We also completed a technology evaluation with AstraZeneca to assess the additional value our CESS® technology could deliver across the pharmaceutical value chain. The outcome was positive, and AstraZeneca is now in the identification and implementation stage for clinical programs for Nanoform’s CESS® technology.

The progression of our GMP manufacturing expansion was an important part of 2022 for us. We tripled our GMP manufacturing capacity, grew our organization further, and raised money for expansion into the US market. In response to demand, we are adapting to the growing pipeline of customers interested in our services, both in the lab and in commercial manufacture. We want to be able to handle as many types of molecules as possible. So, in line with a growing interest in oncology treatments and high-potency active pharmaceutical ingredients (HPAPIs), we put in place two new GMP suites capable of handling HPAPIs at 30 nanograms per cubic meter at the OEL level, which will allow us to nanoform nearly all small-molecule drugs to GMP. This is a globally unique offering within our industry. The ability to handle nanoparticle HPAPIs at the containment level that we can and in the particle-size range that we can sets Nanoform apart from all others.

During the first six months of 2023, we expect to have had an inspection by the Finnish Medicines Agency (FIMEA) (which is aligned with the European Medicines Agency) to approve both new GMP suites for GMP manufacture, and our expansion will be fully operational.

Q: How have you maintained the pace of innovation since Nanoform’s IPO, and specifically this year?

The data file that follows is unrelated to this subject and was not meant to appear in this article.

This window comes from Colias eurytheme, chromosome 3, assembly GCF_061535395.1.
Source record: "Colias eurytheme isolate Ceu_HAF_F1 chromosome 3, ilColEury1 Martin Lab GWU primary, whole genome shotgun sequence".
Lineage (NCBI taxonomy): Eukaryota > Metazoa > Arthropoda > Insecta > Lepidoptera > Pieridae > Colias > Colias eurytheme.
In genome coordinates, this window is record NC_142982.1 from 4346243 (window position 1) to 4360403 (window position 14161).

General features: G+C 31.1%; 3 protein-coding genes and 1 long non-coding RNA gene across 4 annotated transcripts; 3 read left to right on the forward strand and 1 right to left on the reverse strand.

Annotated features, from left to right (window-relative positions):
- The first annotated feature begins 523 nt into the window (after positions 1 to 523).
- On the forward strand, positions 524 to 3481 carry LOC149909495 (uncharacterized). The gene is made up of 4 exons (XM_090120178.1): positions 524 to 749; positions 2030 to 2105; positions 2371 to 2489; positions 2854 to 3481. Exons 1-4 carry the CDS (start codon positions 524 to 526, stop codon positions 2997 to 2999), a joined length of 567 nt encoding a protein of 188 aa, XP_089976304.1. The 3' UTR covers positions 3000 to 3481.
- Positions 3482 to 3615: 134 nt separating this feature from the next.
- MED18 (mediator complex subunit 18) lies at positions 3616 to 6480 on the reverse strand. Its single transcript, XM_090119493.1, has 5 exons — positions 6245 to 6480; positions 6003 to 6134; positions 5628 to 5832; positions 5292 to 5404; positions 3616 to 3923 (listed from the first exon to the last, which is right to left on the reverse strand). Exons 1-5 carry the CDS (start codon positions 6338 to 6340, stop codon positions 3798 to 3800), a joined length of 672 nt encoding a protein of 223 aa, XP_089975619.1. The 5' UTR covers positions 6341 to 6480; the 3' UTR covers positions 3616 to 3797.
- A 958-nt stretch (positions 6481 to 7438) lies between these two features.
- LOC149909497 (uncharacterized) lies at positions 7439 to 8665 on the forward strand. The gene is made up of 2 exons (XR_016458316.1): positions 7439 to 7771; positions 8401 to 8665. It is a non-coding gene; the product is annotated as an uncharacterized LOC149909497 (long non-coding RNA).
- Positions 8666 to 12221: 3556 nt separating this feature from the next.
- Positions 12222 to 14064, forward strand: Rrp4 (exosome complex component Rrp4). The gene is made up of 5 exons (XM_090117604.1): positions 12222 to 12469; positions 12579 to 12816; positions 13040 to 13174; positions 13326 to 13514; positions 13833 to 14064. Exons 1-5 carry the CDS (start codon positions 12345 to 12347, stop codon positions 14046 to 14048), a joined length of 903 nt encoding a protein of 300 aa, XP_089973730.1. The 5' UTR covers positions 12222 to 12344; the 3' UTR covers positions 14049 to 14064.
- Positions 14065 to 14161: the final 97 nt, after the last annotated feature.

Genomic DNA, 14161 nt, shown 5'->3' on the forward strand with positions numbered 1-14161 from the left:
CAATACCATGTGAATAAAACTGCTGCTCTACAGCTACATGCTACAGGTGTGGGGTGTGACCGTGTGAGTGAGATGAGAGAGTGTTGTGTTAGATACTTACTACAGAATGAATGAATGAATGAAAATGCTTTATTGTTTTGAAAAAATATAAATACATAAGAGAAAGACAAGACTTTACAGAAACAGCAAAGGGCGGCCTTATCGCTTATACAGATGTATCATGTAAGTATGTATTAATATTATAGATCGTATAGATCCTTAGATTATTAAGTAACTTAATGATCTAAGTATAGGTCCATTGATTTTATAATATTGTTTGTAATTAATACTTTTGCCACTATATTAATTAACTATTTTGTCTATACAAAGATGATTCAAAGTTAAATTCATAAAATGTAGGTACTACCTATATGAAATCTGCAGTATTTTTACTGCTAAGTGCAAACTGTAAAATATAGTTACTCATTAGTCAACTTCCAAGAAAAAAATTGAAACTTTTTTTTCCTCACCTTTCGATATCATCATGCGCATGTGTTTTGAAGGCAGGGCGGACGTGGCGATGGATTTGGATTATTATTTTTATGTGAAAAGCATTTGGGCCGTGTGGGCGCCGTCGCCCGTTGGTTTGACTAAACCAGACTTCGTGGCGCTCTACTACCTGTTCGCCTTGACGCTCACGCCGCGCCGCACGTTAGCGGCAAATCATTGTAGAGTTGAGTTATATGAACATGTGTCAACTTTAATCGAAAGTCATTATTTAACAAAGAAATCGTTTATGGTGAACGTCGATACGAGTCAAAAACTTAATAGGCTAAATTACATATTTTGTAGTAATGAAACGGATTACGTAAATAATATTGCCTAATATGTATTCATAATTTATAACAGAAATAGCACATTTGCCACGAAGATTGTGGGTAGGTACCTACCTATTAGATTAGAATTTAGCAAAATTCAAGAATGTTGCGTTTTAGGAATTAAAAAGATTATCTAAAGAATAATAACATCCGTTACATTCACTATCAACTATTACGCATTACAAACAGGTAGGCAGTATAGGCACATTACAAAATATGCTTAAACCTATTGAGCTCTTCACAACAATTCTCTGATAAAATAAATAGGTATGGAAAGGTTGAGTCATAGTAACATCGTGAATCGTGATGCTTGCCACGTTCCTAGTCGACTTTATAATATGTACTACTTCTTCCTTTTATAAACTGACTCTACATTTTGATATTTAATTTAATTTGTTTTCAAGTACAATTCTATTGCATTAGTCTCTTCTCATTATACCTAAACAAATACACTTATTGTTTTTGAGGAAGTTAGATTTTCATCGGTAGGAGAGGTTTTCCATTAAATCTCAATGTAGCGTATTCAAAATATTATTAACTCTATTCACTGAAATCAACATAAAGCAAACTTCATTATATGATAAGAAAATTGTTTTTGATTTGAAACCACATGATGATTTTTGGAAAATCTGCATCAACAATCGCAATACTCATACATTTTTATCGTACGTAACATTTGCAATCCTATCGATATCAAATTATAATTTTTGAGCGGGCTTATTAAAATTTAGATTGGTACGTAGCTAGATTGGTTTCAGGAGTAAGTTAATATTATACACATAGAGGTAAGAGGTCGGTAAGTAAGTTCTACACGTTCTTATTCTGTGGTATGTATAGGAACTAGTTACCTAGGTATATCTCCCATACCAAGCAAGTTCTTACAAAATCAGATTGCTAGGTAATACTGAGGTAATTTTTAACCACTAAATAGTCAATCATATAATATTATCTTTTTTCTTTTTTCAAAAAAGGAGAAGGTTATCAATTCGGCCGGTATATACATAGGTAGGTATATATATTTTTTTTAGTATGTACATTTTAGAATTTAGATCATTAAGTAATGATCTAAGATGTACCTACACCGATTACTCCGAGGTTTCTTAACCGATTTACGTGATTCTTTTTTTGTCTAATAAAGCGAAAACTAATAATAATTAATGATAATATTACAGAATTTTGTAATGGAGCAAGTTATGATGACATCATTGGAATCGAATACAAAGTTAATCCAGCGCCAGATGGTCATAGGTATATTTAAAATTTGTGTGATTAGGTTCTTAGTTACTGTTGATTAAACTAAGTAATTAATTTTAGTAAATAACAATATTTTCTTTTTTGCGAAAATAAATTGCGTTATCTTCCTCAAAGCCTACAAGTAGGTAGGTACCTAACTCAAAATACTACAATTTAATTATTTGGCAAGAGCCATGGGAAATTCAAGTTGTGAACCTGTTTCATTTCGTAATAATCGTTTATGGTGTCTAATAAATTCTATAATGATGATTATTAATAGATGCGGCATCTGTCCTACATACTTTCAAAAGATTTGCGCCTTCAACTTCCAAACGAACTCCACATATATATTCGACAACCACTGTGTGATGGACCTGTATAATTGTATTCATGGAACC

Jones (Nanoform): Nanoform was formed initially to commercialize our game-changing CESS® technology, a bottom-up nanoparticle engineering approach that dissolves small-molecule API powders in supercritical carbon dioxide and recrystallizes them under controlled temperature and pressure to produce nanoparticles that are tunable in size, shape, and polymorphic form. Since Nanoform’s inception and throughout 2022, we have continued to optimize our CESS® technology and we have increased throughput by a factor of more than 100x.

In 2022, we released the next iteration of our sparse-data AI-based platform in the form of STARMAP® Online, which allows our partners to virtually screen their drug candidates for probability of success with CESS®

We try to stay ahead of our customer’s needs, which led us to expand our offerings. We released our biologics technology in late 2020 to explore where small can be powerful in biologic drug-delivery applications. Most biologic drugs are given intravenously; however, with Nanoform’s nanoparticle versions, we are opening new possibilities for alternative routes of administration and improvements in existing formulations. This year we are building a pilot line for tech transfer to GMP for the biologics technology as we see a real advantage for handling molecules in a wide range of molecular sizes and have so far demonstrated the technology up to 150 kDa.

In combination with our technology offerings and GMP manufacturing expansion, we also believe that size is a valuable ingredient in formulations, and we now offer unique formulation services for our partner, as our nanoscale particle sizes can enhance solubility and bioavailability and enable unique drug-delivery applications. Not only can our nanoparticles offer advantages to formulations, they can also enable unique IP positions in this space to further enhance and protect our partners valuable assets.

Q: What inspired Nanoform to produce their sustainability eBook setting out Nanoform’s sustainability credentials?

Jones (Nanoform): At Nanoform, we are committed to ensuring our services are both patient-centric and planet-centric. Since Nanoform was founded, sustainability and green technologies have been at the forefront. However, as the values become more important to our partners, we see the need to produce a comprehensive resource for our sustainability credentials. Our technology is free from environmentally unfriendly organic solvents—unlike alternative technologies, such as spray drying. This is a huge advantage for our pharmaceutical manufacturing partners who are looking to reduce their carbon footprint.